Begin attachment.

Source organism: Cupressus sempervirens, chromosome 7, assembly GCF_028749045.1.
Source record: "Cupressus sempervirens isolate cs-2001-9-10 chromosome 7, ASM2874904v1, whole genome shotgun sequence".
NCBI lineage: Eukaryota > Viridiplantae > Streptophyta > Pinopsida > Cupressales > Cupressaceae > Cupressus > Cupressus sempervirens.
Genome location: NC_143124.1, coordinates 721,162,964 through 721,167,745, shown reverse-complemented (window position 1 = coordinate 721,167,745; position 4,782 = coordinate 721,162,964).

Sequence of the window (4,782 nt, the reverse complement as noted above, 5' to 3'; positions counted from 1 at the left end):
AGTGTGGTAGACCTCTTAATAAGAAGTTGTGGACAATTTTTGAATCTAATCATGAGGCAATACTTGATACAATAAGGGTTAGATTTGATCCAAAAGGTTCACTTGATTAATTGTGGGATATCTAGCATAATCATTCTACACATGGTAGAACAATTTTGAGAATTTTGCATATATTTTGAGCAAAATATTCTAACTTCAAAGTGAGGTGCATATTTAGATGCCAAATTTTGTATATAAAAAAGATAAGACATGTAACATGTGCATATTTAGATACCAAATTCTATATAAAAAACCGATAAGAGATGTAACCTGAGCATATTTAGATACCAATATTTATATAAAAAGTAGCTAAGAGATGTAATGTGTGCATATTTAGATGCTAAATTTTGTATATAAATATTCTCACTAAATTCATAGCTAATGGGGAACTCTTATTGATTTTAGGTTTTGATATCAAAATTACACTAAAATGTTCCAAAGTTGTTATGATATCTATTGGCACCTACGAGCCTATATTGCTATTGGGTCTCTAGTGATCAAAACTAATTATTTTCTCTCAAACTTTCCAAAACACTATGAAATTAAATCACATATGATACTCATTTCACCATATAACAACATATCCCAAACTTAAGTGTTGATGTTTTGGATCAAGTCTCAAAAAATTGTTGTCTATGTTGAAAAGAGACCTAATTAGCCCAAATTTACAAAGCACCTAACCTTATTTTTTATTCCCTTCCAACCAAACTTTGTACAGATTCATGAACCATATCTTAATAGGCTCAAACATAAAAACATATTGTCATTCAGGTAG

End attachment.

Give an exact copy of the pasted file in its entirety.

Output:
Source organism: Cupressus sempervirens, chromosome 7, assembly GCF_028749045.1.
Source record: "Cupressus sempervirens isolate cs-2001-9-10 chromosome 7, ASM2874904v1, whole genome shotgun sequence".
NCBI lineage: Eukaryota > Viridiplantae > Streptophyta > Pinopsida > Cupressales > Cupressaceae > Cupressus > Cupressus sempervirens.
Genome location: NC_143124.1, coordinates 721,162,964 through 721,167,745, shown reverse-complemented (window position 1 = coordinate 721,167,745; position 4,782 = coordinate 721,162,964).

Sequence of the window (4,782 nt, the reverse complement as noted above, 5' to 3'; positions counted from 1 at the left end):
AGTGTGGTAGACCTCTTAATAAGAAGTTGTGGACAATTTTTGAATCTAATCATGAGGCAATACTTGATACAATAAGGGTTAGATTTGATCCAAAAGGTTCACTTGATTAATTGTGGGATATCTAGCATAATCATTCTACACATGGTAGAACAATTTTGAGAATTTTGCATATATTTTGAGCAAAATATTCTAACTTCAAAGTGAGGTGCATATTTAGATGCCAAATTTTGTATATAAAAAAGATAAGACATGTAACATGTGCATATTTAGATACCAAATTCTATATAAAAAACCGATAAGAGATGTAACCTGAGCATATTTAGATACCAATATTTATATAAAAAGTAGCTAAGAGATGTAATGTGTGCATATTTAGATGCTAAATTTTGTATATAAATATTCTCACTAAATTCATAGCTAATGGGGAACTCTTATTGATTTTAGGTTTTGATATCAAAATTACACTAAAATGTTCCAAAGTTGTTATGATATCTATTGGCACCTACGAGCCTATATTGCTATTGGGTCTCTAGTGATCAAAACTAATTATTTTCTCTCAAACTTTCCAAAACACTATGAAATTAAATCACATATGATACTCATTTCACCATATAACAACATATCCCAAACTTAAGTGTTGATGTTTTGGATCAAGTCTCAAAAAATTGTTGTCTATGTTGAAAAGAGACCTAATTAGCCCAAATTTACAAAGCACCTAACCTTATTTTTTATTCCCTTCCAACCAAACTTTGTACAGATTCATGAACCATATCTTAATAGGCTCAAACATAAAAACATATTGTCATTCAGGTAG